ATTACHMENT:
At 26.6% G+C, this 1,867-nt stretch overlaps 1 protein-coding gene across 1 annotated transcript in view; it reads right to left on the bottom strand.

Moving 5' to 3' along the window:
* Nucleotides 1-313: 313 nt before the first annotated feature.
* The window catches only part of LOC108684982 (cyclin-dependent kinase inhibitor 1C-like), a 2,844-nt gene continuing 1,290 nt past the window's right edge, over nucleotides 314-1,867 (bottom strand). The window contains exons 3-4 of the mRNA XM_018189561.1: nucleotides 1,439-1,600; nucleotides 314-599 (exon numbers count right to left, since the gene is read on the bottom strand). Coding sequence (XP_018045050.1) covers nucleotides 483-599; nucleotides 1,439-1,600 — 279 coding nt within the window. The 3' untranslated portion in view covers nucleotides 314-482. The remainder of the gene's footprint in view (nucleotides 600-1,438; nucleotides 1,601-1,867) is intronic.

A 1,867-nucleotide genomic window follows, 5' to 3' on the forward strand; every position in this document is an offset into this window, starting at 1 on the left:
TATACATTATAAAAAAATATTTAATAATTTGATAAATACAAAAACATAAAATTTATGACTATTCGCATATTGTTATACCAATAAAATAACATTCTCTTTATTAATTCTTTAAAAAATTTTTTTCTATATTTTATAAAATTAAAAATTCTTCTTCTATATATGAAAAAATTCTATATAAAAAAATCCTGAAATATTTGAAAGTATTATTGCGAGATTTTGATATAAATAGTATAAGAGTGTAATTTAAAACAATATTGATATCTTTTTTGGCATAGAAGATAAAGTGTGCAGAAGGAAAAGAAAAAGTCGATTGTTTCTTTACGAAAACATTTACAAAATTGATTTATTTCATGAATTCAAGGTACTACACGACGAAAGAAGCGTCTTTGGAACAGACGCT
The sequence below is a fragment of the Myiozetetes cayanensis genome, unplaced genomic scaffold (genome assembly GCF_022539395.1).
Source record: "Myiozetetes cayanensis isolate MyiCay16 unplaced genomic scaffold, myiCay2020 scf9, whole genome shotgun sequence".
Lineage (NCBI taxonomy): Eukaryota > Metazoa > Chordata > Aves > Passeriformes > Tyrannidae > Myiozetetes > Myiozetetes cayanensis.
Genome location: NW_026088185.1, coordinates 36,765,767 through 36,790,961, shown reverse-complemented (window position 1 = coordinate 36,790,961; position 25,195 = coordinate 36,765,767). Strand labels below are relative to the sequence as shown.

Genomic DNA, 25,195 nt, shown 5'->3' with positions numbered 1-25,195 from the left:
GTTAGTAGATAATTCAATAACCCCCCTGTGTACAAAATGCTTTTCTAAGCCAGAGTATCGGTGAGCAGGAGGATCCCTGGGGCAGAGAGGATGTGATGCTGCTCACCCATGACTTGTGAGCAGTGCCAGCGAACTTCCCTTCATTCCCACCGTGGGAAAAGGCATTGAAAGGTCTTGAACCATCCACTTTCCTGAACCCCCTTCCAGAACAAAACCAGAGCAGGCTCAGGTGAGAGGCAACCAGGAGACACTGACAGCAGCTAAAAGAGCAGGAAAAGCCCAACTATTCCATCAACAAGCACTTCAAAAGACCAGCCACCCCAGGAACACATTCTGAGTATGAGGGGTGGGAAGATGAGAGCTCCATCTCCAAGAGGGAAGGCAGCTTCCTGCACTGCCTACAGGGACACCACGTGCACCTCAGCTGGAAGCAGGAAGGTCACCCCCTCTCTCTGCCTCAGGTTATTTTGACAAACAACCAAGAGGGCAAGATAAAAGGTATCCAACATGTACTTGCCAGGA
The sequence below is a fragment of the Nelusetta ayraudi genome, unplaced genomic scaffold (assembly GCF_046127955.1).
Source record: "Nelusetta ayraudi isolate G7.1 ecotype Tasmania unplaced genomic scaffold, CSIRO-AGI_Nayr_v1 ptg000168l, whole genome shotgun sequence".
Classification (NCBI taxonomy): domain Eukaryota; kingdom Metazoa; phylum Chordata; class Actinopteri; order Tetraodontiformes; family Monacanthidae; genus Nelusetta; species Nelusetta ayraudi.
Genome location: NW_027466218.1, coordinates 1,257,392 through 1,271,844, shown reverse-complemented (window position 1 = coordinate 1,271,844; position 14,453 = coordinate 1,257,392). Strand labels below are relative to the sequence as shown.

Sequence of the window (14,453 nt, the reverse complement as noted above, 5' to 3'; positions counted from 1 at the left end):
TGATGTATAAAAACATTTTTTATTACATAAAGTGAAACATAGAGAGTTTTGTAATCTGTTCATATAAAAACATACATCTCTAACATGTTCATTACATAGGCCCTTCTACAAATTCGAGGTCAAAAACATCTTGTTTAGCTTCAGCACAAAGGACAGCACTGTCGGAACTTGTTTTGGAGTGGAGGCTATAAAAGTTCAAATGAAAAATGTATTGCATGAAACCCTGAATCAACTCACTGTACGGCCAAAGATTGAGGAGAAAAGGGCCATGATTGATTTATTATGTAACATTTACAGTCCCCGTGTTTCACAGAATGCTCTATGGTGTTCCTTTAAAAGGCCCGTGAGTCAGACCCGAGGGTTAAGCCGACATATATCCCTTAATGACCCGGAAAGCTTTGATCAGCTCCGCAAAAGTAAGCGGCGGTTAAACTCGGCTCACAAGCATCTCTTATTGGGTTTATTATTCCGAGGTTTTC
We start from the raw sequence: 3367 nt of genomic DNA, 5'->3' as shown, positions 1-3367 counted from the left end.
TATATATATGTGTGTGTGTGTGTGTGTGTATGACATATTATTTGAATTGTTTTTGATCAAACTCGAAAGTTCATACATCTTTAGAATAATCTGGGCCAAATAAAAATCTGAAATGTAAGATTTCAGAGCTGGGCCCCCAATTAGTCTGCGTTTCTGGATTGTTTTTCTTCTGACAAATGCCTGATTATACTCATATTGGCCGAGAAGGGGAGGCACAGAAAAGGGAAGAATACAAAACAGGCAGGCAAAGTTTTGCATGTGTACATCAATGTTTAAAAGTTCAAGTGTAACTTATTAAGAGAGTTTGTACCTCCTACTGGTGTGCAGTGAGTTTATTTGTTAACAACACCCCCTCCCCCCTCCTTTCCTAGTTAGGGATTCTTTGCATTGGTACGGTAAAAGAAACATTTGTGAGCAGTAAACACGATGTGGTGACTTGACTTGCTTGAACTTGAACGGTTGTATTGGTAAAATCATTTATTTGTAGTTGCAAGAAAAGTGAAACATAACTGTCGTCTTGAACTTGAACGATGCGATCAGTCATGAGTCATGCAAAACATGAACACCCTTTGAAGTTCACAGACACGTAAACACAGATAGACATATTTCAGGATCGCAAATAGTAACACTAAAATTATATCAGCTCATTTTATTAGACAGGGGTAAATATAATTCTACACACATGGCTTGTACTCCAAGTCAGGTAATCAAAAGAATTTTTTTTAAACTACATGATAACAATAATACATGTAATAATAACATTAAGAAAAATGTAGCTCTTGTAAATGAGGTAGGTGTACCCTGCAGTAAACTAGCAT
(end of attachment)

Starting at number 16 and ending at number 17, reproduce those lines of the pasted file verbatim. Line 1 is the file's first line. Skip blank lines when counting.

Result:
Genome location: NW_027466218.1, coordinates 1,257,392 through 1,271,844, shown reverse-complemented (window position 1 = coordinate 1,271,844; position 14,453 = coordinate 1,257,392). Strand labels below are relative to the sequence as shown.

Sequence of the window (14,453 nt, the reverse complement as noted above, 5' to 3'; positions counted from 1 at the left end):